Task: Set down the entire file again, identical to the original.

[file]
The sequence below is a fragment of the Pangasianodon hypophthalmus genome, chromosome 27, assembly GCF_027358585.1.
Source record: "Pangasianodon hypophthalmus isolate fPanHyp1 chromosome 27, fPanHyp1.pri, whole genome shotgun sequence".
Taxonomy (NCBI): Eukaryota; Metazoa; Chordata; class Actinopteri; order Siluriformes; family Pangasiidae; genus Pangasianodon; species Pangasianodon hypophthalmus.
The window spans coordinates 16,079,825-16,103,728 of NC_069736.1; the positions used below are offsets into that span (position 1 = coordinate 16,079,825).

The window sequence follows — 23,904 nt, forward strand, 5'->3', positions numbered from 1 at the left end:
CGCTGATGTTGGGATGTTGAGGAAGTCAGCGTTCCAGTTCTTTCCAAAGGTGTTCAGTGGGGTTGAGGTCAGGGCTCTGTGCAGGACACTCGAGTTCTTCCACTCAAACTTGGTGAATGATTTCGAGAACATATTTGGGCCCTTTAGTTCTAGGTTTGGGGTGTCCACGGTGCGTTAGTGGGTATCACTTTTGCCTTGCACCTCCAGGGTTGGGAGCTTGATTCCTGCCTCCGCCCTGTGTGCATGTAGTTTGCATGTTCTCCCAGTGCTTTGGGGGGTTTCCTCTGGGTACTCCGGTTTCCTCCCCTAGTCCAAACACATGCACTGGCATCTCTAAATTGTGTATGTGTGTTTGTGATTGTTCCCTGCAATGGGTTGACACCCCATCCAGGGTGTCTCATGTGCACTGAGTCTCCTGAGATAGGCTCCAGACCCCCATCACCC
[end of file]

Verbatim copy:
The sequence below is a fragment of the Pangasianodon hypophthalmus genome, chromosome 27, assembly GCF_027358585.1.
Source record: "Pangasianodon hypophthalmus isolate fPanHyp1 chromosome 27, fPanHyp1.pri, whole genome shotgun sequence".
Taxonomy (NCBI): Eukaryota; Metazoa; Chordata; class Actinopteri; order Siluriformes; family Pangasiidae; genus Pangasianodon; species Pangasianodon hypophthalmus.
The window spans coordinates 16,079,825-16,103,728 of NC_069736.1; the positions used below are offsets into that span (position 1 = coordinate 16,079,825).

The window sequence follows — 23,904 nt, forward strand, 5'->3', positions numbered from 1 at the left end:
CGCTGATGTTGGGATGTTGAGGAAGTCAGCGTTCCAGTTCTTTCCAAAGGTGTTCAGTGGGGTTGAGGTCAGGGCTCTGTGCAGGACACTCGAGTTCTTCCACTCAAACTTGGTGAATGATTTCGAGAACATATTTGGGCCCTTTAGTTCTAGGTTTGGGGTGTCCACGGTGCGTTAGTGGGTATCACTTTTGCCTTGCACCTCCAGGGTTGGGAGCTTGATTCCTGCCTCCGCCCTGTGTGCATGTAGTTTGCATGTTCTCCCAGTGCTTTGGGGGGTTTCCTCTGGGTACTCCGGTTTCCTCCCCTAGTCCAAACACATGCACTGGCATCTCTAAATTGTGTATGTGTGTTTGTGATTGTTCCCTGCAATGGGTTGACACCCCATCCAGGGTGTCTCATGTGCACTGAGTCTCCTGAGATAGGCTCCAGACCCCCATCACCC